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Being one of eight daughters, raising two little girls was comfortable for Marie. Her youngest, Erin, wasn’t a girly-girl. Although Marie didn’t think too much about it at the time, Erin wasn’t interested in dolls or dress-up and gravitated towards Legos and puzzles. She resisted her older sister’s tween hand-me-downs, the shirts a bit tighter, the shorts a little shorter.
After a family gathering with her niece who had come out as a transgender female, Marie spoke with Erin, sharing that there are many ways to be in the world and opened the door to questions or conversation. Two months later, Erin emailed Marie, coming out as a transgender male named Coden. Reading the email, Marie was surprised at how much thought went into Coden’s decision. There were links to resources, support for Marie. Although uncomfortable when referred to as “she” or “Erin”, Coden reassured Marie that he had not suffered or felt burdened by being a transgender male.
Marie emailed back, thinking this would be an easy form of communication.
“I love you always and forever. This must have been really hard to write. I’m so glad that you did. I’m going to forward it to dad. We’ll work on pronouns, and the name may take a little while. We love you.”
Their oldest daughter, Molly, already knew. That night, their family continued on as normal. While the pronouns and names changed, Coden was the same person who had left for school that morning.
Inspired by a bear cub, Coda, Coden selected his name. Marie loves this unique name because Coden is a unique kid. That society as a whole isn’t welcoming to individuals seen as “other” is Marie’s greatest fear for Coden. Although the West Coast is liberal and accepting, Marie fears that as Coden ventures out, he will meet people who won’t see him for who he is.
To support Coden, Marie sought a counselor for herself and took time off of work. Her counselor was a safe harbor to ask questions, share her fears, to be taken care of. A physician expert in transgender health and development has been an invaluable resource. Coming out at thirteen, Coden was able to take medication to pause puberty. This allowed time to ask questions, explore options, and ultimately decide to initiate transition hormones allowing Coden the opportunity to go through puberty around the same time as his peers. Youth Eastside Services provided supportive counseling. Parents can best support siblings and other family members by being open and willing to talk. Avoid keeping secrets throughout the process.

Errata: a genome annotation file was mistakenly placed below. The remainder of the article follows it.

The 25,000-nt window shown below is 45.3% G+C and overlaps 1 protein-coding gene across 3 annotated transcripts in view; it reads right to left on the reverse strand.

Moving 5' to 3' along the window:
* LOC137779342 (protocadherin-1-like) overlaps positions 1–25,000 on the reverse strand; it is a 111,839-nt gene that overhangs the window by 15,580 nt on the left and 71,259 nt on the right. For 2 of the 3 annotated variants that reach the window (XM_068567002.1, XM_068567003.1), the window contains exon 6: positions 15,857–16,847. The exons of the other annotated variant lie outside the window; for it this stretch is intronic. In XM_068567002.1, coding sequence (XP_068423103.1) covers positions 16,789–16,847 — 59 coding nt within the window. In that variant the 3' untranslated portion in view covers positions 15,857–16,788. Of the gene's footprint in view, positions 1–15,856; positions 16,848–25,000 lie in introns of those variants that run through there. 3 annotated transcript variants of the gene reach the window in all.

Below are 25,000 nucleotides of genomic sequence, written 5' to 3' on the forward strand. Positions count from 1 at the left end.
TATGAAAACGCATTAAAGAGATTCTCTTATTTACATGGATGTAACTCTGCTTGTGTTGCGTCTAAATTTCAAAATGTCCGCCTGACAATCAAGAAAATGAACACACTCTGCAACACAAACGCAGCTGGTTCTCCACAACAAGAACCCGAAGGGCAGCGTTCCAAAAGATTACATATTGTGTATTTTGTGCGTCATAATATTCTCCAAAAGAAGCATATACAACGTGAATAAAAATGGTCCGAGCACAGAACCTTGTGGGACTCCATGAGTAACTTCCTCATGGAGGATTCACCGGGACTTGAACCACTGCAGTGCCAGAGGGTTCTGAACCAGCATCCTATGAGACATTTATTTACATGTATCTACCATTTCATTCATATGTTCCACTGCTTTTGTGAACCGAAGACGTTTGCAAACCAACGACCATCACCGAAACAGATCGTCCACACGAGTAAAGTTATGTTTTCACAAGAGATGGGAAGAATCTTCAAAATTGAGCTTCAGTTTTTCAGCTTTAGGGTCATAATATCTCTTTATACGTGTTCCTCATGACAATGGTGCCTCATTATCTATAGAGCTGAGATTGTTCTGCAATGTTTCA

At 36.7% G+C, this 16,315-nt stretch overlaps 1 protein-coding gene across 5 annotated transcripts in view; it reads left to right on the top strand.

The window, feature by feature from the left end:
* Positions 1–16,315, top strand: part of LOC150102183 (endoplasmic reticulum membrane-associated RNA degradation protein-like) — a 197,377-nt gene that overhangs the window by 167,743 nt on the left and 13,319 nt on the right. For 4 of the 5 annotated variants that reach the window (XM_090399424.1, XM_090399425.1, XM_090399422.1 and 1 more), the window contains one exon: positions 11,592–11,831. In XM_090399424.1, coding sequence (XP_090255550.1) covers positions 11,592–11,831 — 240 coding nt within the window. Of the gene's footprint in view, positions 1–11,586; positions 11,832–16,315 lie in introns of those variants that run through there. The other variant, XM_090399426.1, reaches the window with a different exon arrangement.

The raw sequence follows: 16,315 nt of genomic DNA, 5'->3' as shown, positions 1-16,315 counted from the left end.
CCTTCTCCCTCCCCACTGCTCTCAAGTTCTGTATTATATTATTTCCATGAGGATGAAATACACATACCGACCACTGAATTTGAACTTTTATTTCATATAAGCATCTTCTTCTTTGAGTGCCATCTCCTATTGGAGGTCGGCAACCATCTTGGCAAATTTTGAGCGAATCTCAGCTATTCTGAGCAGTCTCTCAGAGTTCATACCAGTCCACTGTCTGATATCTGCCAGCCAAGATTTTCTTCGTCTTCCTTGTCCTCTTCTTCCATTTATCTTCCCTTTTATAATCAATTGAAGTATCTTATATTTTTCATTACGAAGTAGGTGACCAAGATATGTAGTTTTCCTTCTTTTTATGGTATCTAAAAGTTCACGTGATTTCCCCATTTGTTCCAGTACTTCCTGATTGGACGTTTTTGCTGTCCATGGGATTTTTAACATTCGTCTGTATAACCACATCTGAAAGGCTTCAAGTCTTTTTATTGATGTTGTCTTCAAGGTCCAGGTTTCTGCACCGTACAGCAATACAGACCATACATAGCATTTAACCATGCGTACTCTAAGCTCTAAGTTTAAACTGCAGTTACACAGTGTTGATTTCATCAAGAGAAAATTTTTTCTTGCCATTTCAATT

Love, listen, and be willing to share, Marie advises parents of a transgender child. Become educated. Follow your child’s lead. Coden didn’t change; he remains the artistic, compassionate person he always has been. Help others see that this is normal; there are countless ways to “be.” After he came out, Marie noticed an ease and a comfort in self in Coden.
Her husband, children, and sisters have been Marie’s sources of strength and inspiration. Friends, teachers, and the school district have been important sources of support. A gift of her journey is the awareness that she placed people in boxes; you are “this or that”. Kids see others with 3-D glasses and care less about the boxes. Life is a broad spectrum filled with endless possibilities, not an either/or.
Marie’s greatest hope is that we all have the ability to see people for who they want to be seen as. She hopes to see this awareness spread beyond liberal pockets and that leaders in government, sports, and entertainment can be free to be themselves and be seen.
Marie’s two children fill her with pride. Molly has exceeded Marie’s wildest imaginations in her academic success and being the wonderful person she is. Marie couldn’t be prouder of Coden. His coming out story involves a persuasive speech delivered to his English class at the age of thirteen, one month after his email to Marie. Parents shouldn’t raise children as a particular gender, he said. They could get it wrong, making it harder for a child to say who he/she is when they are ready to do so. He proudly concluded, “I am transgender, and my name is Coden.” His self-awareness, courage, and confidence blow Marie away.
“Be willing to see people as they see themselves and talk about it.”Marie S.
Women for One Marie’s story about Coden’s coming out as a transgender male
WayOut Empowering LGBTQ+ youth to feel safe being who they really are
Youth Eastside Services Provides evidence-based mental health counseling, substance use and co-occurring disorder counseling and treatment, psychiatric services, and education and prevention programs to children and youth and their families in the Seattle area
Thank you for listening!
May our stories help forge your path forward. I hope you’ll stay tuned for our next episode and in the meantime, learn more about my story on my blog.